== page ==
The video shows the driver looking down, appearing to chuckle, then switches to the exterior view as the Uber “self-driving” car plows into a pedestrian walking her bicycle across the street.
According to Reuters, the “safety driver” behind the wheel was distracted at the time of the fatal March 18 accident in Tempe, Arizona, allegedly streaming a television show from Hulu. The news report says the police report deemed the accident “entirely avoidable” and that the driver could face charges of vehicular manslaughter.
Uber recently ended its self-driving testing in Arizona after the crash. It says it has a strict policy prohibiting mobile device usage for anyone operating its self-driving vehicles.
According to a report last month by the National Transportation Safety Board, the driver told federal investigators she had been monitoring the self-driving interface in the car and that neither her personal nor business phones were in use until after the crash. (Complicating matters, the NTSB report found that Uber had disabled the emergency braking system in the Volvo to “reduce the potential for erratic vehicle behavior,” and the Uber safety system is not designed to alert the vehicle’s operator.)
Daimler Trucks on Automation
Interestingly, just a week before this report came out, I was at Daimler Trucks’ Capital Markets & Technology Day in Portland, Oregon, where the company announced it is creating an Automated Truck Research and Development Center at Daimler Trucks North America headquarters.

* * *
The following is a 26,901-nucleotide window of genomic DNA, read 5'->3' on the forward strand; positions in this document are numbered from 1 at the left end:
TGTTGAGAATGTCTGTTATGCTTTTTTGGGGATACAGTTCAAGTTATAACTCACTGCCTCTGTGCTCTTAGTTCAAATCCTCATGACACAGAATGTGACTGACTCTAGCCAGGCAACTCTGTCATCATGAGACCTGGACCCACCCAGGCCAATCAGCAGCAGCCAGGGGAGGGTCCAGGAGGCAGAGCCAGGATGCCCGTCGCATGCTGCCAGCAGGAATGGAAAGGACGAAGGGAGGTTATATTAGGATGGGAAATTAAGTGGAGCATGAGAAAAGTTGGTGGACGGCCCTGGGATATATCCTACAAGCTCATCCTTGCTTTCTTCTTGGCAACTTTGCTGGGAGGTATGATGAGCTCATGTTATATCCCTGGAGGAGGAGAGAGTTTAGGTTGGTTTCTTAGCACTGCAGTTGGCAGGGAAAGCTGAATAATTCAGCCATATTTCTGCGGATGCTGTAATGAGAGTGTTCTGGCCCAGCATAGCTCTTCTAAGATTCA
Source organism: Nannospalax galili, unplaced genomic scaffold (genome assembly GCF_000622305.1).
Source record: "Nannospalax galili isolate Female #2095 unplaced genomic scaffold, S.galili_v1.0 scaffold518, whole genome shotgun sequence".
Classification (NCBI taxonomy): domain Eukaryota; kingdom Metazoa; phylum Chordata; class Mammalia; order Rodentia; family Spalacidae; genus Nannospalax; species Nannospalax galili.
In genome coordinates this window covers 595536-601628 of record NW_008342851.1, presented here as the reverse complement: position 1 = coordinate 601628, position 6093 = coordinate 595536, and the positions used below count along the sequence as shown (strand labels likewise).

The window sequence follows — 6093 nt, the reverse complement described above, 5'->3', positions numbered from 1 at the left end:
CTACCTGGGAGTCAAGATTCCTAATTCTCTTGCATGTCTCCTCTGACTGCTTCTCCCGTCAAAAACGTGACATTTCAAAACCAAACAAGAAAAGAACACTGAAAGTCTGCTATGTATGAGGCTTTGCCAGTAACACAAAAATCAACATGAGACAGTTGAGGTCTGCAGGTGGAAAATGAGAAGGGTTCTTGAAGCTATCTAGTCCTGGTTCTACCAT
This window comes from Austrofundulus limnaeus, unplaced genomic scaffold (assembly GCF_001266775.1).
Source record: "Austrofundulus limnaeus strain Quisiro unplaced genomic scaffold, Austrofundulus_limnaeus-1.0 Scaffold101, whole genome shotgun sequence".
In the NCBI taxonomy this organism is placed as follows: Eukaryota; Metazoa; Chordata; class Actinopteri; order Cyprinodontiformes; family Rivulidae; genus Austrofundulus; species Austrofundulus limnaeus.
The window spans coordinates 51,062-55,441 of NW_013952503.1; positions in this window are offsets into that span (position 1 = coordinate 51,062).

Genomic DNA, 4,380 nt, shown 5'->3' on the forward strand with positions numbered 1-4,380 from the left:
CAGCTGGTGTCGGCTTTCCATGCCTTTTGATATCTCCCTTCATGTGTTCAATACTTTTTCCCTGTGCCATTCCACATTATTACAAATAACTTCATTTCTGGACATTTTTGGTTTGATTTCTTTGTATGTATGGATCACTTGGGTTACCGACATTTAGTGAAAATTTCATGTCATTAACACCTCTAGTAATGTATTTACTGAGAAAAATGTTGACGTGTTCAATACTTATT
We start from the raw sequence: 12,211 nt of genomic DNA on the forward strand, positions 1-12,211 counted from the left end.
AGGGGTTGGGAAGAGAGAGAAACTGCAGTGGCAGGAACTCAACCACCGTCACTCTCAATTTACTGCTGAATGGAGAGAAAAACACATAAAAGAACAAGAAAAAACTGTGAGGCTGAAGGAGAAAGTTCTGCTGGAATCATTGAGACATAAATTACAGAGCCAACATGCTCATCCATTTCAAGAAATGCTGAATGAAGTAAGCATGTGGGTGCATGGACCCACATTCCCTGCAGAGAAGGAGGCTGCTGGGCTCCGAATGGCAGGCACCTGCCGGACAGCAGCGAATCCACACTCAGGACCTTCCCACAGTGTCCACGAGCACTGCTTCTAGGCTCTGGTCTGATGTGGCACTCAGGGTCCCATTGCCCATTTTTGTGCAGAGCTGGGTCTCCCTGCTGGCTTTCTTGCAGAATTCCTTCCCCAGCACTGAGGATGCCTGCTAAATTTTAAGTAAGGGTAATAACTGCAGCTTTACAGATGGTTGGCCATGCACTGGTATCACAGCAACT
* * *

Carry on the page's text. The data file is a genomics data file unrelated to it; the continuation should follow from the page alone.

In a session for reporters and investors focusing on automation, Peter Vaughan Schmidt, head of Daimler Trucks strategy, explained that the company is targeting Level 4 automated driving technology – essentially skipping Level 3 because it believes it’s a safer way to go.
Level 4 automated technologies allow the truck to take total control of the vehicle, including acceleration and braking, steering, and the ability to pull the vehicle off the road and stop if needed, all without driver assistance — but only on certain stretches of road well-suited for safe automated operation. Schmidt said this differs from Level 5 autonomous vehicles, which would be “truly driverless,” and from Level 3, which allows the driver to remove his or her hands from the wheel but still requires him to be in the seat and monitor the situation so he can take control at a moment’s notice in case of a problem. (Read more about SAE's automation levels here.)
In demonstrations of automated technologies in Europe, Daimler showcased a truck driver in the cab using a tablet while the truck navigated a German highway. But in Portland, Vaughan pointed out that in Level 3, the driver would need to be able to take over within seconds in an emergency situation, physically set aside the tablet, and perhaps just as important, make a fast mental switch. “So we aimed directly for Level 4.”
A couple of years ago, I wrote about the 2009 crash of Air France 447, where the perplexing errors of the pilots after the plane kicked off autopilot due to a malfunctioning airspeed sensor may have been due to “‘cognitive tunneling’ — a mental glitch that sometimes occurs when our brains are forced to transition abruptly from relaxed automation to panicked attention.”
You've got to think that the same situation would apply when it comes to automation in vehicles on the roads.
“Building a real autonomous trucking product is a tough game, and there’s no cutting corners,” Vaughan said. “It needs to be a 100% reliable solution, not 99.5%.”
Read Deborah’s previous blog posts about autonomous vehicles.
Originally posted on Trucking Info